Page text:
Buy Options, Feed Story to Wall Street Journal, Make Fortune, Rinse and Repeat

Buy Options, Feed Story to Wall Street Journal, Make Fortune, Rinse and Repeat

The hedge fund model can be a great model.   Many titans in New York have made fortunes trading on other people’s money and some have even done so legally.

Yet, the reality that is exposed in the Showtime show Billions is that a tremendous amount of hedge fund activity is out and out illegal.

But, nothing is more blatantly illegal than buying options on a stock such as, say, Boston Scientific, on a Friday and then feeding a story made of whole cloth to the Wall Street Journal that another company such as, say, Stryker, is about to make an acquisition.   The story is then published on Monday, causing the target’s (or fake target’s) stock to rise and the supposed acquiror’s to fall.

Yet, while all eyes were turned towards Singapore over the weekend, this is precisely what happened.   And, it is now Wednesday and Stryker has denied ever having any interest in Boston Scientific, causing the stock prices to return to their earlier levels, while the hedge fund instigator behind all this has clearly made a fortune.  Along the way, there are plenty of other people here, including folks like Jon and Pete Najarian, who look for unusual options activity and tag along with their daddy’s money, who could have also made money here (and committed no crime).  There are losers as well.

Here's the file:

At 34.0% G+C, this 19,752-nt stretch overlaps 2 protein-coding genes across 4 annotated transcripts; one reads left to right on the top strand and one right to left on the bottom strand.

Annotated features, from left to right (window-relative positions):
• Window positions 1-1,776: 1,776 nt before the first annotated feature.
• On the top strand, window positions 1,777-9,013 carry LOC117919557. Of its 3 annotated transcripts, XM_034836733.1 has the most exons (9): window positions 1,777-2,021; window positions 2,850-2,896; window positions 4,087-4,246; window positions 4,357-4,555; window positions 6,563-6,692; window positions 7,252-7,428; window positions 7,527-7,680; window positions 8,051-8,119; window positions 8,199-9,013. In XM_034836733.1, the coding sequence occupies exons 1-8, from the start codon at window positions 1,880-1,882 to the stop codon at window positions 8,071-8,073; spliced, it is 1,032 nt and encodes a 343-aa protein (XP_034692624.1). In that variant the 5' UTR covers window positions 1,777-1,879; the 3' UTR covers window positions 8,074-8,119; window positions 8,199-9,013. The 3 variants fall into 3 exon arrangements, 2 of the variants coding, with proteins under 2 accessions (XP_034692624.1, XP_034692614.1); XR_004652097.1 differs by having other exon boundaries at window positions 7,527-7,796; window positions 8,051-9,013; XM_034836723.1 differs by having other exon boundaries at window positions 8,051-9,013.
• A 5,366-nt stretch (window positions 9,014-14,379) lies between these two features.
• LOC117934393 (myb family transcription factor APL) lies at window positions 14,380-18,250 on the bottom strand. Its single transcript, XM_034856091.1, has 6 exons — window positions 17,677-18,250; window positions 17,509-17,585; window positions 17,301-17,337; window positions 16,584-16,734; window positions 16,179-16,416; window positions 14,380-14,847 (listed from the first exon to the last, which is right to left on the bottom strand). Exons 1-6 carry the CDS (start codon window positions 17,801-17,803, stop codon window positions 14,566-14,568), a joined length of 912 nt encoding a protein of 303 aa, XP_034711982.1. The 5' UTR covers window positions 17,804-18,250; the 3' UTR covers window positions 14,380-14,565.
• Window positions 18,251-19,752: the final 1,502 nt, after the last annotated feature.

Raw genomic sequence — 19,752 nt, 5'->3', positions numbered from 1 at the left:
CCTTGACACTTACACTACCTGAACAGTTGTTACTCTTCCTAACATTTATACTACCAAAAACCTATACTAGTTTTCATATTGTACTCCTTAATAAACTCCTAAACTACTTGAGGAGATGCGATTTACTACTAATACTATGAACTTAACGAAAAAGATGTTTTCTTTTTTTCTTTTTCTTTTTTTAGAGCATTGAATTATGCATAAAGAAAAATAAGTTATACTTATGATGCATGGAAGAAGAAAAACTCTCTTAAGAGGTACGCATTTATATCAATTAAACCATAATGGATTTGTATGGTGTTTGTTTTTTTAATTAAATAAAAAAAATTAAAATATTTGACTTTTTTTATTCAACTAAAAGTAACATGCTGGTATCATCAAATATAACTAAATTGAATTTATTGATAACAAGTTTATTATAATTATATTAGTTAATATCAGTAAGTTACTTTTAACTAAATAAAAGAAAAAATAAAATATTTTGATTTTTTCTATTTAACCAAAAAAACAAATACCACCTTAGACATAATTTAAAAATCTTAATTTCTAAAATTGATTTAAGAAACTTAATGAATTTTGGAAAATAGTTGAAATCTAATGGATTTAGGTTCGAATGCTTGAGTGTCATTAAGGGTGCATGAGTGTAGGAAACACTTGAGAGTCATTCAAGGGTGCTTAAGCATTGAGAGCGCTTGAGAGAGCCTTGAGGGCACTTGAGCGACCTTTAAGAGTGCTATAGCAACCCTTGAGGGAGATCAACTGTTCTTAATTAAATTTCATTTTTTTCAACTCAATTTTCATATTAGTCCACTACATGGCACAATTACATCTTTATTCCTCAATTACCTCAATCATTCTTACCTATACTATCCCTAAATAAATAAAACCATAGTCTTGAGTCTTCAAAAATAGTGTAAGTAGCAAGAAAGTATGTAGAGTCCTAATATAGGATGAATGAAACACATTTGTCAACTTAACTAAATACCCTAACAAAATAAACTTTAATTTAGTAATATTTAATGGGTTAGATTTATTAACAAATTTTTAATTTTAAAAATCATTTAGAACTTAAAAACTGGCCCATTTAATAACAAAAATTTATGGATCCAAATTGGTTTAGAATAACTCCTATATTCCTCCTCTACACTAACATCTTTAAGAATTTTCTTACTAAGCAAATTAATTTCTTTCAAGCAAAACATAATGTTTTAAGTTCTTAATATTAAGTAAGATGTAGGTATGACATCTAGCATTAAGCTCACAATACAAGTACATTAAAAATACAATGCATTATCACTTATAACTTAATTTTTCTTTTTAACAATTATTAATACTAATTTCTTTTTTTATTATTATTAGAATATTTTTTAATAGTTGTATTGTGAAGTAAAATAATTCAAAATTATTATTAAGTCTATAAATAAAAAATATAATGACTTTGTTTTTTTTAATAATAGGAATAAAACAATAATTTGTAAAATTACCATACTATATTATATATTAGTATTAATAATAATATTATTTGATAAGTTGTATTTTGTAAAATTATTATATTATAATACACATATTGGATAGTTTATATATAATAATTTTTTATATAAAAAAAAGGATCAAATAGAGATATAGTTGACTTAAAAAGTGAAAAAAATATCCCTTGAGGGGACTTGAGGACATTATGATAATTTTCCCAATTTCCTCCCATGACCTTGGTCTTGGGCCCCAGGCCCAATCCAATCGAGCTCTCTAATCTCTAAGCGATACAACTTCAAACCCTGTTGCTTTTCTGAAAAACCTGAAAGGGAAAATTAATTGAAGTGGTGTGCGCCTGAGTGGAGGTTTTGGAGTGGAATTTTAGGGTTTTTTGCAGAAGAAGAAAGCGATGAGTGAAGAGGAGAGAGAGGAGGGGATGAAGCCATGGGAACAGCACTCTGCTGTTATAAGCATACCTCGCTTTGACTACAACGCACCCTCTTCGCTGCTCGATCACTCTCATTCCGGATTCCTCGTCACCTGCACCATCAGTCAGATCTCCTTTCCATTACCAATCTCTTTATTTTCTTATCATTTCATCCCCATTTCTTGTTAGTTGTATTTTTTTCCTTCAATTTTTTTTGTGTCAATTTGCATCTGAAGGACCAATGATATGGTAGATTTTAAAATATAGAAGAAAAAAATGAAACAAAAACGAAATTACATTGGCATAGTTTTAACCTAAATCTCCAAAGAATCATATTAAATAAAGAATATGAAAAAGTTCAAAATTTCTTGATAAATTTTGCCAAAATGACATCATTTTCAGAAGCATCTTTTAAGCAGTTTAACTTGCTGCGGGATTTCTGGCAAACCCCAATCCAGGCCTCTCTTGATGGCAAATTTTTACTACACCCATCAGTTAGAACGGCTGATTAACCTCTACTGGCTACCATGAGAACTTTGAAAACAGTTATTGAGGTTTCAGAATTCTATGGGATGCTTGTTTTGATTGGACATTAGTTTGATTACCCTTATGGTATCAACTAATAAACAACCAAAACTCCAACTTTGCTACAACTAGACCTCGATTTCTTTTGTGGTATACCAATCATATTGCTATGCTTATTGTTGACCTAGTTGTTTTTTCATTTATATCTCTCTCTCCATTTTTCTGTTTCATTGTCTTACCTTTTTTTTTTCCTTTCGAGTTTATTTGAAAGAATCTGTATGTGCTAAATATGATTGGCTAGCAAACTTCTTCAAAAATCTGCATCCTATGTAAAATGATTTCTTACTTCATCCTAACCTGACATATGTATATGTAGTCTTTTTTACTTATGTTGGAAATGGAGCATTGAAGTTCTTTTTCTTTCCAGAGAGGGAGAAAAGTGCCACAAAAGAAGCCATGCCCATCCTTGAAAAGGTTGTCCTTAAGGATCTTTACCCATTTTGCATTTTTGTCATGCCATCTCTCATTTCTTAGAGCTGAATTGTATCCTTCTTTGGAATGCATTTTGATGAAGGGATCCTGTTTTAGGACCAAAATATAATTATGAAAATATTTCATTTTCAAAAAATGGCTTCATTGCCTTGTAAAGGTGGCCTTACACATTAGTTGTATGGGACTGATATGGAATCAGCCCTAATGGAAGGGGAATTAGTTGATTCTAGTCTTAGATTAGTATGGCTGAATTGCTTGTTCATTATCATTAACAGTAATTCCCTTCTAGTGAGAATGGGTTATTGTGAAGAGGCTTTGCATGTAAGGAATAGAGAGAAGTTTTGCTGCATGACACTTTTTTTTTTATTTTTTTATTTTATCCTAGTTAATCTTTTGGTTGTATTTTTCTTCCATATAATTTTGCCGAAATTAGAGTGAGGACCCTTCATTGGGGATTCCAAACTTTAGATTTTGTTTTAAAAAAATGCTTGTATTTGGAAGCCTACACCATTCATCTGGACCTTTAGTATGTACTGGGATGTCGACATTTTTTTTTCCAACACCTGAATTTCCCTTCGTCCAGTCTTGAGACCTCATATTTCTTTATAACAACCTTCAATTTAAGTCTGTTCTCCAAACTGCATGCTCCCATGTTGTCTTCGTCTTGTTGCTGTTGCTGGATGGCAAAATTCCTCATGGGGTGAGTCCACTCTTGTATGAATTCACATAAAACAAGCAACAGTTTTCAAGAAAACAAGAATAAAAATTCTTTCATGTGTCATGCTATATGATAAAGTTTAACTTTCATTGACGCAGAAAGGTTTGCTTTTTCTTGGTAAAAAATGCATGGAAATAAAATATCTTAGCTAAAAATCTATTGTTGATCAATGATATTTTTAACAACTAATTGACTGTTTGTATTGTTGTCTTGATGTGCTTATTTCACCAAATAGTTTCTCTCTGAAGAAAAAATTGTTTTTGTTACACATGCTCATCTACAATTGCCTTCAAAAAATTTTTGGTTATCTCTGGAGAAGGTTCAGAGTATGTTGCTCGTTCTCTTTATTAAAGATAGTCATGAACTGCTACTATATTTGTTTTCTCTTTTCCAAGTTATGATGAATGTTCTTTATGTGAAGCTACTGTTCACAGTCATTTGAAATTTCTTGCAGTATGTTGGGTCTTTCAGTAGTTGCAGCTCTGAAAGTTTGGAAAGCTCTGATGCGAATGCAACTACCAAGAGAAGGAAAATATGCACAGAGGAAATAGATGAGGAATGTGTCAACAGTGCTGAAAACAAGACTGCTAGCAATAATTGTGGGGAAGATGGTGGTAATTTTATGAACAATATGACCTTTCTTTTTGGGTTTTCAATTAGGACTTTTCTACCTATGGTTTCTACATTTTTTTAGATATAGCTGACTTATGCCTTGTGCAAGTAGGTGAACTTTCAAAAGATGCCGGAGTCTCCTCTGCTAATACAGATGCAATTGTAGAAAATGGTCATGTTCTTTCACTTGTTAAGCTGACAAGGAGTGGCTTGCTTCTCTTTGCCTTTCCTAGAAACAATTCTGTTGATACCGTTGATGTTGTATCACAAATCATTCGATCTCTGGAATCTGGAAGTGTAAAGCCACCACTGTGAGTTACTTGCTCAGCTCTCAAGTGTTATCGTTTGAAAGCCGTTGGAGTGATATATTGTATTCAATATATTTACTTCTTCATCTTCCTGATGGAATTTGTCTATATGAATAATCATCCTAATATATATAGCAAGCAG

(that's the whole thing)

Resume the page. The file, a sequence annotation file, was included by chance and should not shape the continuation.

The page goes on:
In this age of Trump, where illusions and fake stories become a smokescreen for reality behind which even our most powerful are consolidating their fortunes, it is easy to just dismiss this, and to say it is all a game.   But, to do that undermines confidence in our markets and will ultimately lead to a deterioration of our economic fundamentals.   It defies the U.S. foundations as law-based and makes us look more and more like Russia.

The bottom line is that whoever fed this story to Peter Loftus, Dana Mattioli, Ben Dummett and Dana Cimilluca at The Wall Street Journal needs to go to jail. This isn’t about reversing the manifest unfairness of their actions as it is about savings and preserving our economic system and legal principles. 

Ari Socolow
Ari Socolow: Ari Socolow is the Chief Economist and Editor-in-Chief at BestCashCow. He is particularly interested in issues relating to financial literacy and bank transparency. Since co-founding this website in 2005, Ari has been frequently cited in the media as an expert on local and national savings accounts, CD products, mortgage and loan products and credit card rewards products.
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